The two sides of Hamlin public transportation

November 12, 2013

hamlin transportationBy Carrie Klemm. MCP Correspondent.

LUDINGTON – The Committee for Hamlin Transportation, also known as Hamlin Rides met at the Ludington Senior Center this morning to discuss bringing public transportation to Hamlin Township. Clark Harder, executive director of the Michigan Public Transit Association spoke at the meeting, providing detailed information on the steps necessary to become an effective coalition.

The Ludington Mass Transit Association currently serves the City of Ludington, City of Scottville and Pere Marquette Charter Township. Hamlin Rides is seeking voter approval for a millage to expand transportation to include Hamlin Township.

Similar proposals have been added to the ballot in the past and have been voted down. According to Mason County Clerk Jim Riffle, in Nov. 2006, a county-wide vote was turned down in Hamlin, with 807 yes to 851 no. A second vote, concerning only Hamlin was added to the ballot in August of 2008 and was opposed, 305 yes to 395 no. Harder explains that historically, only about 25% of all first time millage proposals in Michigan pass but issues continue to be proposed because the need never goes away.

Barry Matthews, a Hamlin Township resident for over 30 years, has been a part of the committee since it formed in 2011. Matthews’ support in the matter derives from his own inability to drive the 4.5 miles from his home to Ludington due to vision loss.

“This country was founded on promoting the welfare of our neighbors,” Matthews said. “I was raised with the idea that neighbors help neighbors.” Matthews volunteers as a court appointed special advocate for abused children in the county and says a transportation service would make it much easier for him to get to where he needs to go, rather than inconveniencing his wife who is not always able to provide transportation.

Also present was Bob McLain, who has resided in his Hamlin Township home for over 23 years and opposes the proposal due to increased property taxes. McLain says he believes in the American dream.

“I believe in capitalism. If someone works hard all of their life and is able to provide for themselves a decent living, they shouldn’t have to pay for those who do not. I would not expect anyone to have to pay for me.” McLain has taken disabled relatives into his home to assist them  with every day life. He embraces community and helping fellow neighbors, but strongly believes a tax increase should not be forced upon Hamlin Twp. residents.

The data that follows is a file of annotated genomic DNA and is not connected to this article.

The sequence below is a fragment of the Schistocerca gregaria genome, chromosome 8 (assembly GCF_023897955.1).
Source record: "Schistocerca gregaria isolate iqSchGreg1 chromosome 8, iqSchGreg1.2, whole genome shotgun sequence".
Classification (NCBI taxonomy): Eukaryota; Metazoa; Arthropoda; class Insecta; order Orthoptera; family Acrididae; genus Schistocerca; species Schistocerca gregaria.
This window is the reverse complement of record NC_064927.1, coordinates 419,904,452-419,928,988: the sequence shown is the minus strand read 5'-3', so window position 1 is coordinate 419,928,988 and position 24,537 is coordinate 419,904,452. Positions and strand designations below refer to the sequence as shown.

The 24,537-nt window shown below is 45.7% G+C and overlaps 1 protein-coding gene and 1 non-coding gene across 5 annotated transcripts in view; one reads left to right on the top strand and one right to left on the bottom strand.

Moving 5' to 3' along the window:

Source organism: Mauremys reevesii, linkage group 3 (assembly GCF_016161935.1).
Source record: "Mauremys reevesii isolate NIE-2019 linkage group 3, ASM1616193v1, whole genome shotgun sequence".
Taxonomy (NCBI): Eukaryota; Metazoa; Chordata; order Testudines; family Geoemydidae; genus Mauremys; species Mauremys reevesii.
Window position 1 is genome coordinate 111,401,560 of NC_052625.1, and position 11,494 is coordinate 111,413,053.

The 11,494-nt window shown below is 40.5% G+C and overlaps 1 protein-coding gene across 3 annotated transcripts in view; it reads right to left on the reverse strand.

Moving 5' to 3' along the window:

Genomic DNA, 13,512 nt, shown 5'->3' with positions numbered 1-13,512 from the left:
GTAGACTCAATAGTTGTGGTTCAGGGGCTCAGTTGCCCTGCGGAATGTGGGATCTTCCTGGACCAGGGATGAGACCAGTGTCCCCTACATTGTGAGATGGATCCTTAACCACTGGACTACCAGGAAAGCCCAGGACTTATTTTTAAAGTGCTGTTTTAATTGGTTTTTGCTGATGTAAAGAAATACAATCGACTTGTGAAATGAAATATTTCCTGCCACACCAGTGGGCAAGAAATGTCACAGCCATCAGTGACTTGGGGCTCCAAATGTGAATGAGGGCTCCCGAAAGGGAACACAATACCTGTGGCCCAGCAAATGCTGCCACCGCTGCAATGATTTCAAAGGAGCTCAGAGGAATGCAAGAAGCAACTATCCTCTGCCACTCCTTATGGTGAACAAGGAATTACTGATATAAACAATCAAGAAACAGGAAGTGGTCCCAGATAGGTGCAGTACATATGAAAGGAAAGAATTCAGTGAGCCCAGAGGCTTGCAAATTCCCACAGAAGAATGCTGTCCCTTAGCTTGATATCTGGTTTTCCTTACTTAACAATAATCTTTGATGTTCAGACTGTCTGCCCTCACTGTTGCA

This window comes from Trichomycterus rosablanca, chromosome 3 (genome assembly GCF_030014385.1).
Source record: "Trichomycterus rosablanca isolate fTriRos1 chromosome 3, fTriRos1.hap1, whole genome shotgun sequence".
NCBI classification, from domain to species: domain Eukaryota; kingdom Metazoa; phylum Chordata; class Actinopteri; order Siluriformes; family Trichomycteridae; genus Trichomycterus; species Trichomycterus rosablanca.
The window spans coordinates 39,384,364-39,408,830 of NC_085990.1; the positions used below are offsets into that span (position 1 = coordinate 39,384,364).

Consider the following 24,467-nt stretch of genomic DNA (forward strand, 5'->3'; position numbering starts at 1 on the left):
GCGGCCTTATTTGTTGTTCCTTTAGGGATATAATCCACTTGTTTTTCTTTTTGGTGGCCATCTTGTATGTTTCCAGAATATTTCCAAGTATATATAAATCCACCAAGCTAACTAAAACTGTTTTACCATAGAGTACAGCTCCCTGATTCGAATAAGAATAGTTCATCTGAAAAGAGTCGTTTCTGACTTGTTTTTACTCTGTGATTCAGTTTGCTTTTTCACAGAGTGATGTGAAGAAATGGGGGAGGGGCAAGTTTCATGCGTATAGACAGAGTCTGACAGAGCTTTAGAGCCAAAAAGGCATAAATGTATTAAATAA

Dick Collins, director of LMTA, was available for questions, though it was made clear he cannot openly promote or discourage the proposal. “The cost of the millage will depend on what Hamlin Township decides is necessary transportation and then an appropriate amount will be levied,” Collins said.

The 2013 budget for Hamlin Township, as assessed in 2010, allotted for $160,000 in local share for public transportation, Collins said. This amount was based on Monday through Friday service from 6 a.m. to 7 p.m., Saturday, 8 a.m. to 4 p.m and Sunday, 8 a.m. to 2 p.m. Since beginning operations in 1974, LMTA has never raised a millage.


LMTA does offer the option to commission a bus into Hamlin Township at a cost of $50 per hour. Also available county wide is Ludington Taxi which currently charges $4 for the first mile, then $3 for each mile after.

Currently, Hamlin Rides is informing citizens through a grassroots effort. Future development plans include more opportunities for public education on the issue and eventually, a public forum, though dates and times have yet to be arranged. Members of the committee hope to see the proposal on the August, 2014 ballot. In order for a proposal to be added to the ballot, it must be approved and presented by the township at least 60 days in advance.

“There is a minority of people who advocate public transportation in Hamlin Township and there is a minority of people who strongly oppose the proposal,” Matthews said. “The majority of residents in Hamlin lie in between, and may not be informed. Hamlin Rides is working to expand awareness.”

For more information regarding the proposal, visit

Opposing parties do not have a coalition at this time. “I am not going to ask for money to support a coalition to stop tax increases,” McLain said, adding that he will be organizing a meeting of solidarity for those who oppose the proposition. For more information opposing the proposal, visit the Facebook page, Hamlin Township vs. Public Transportation.

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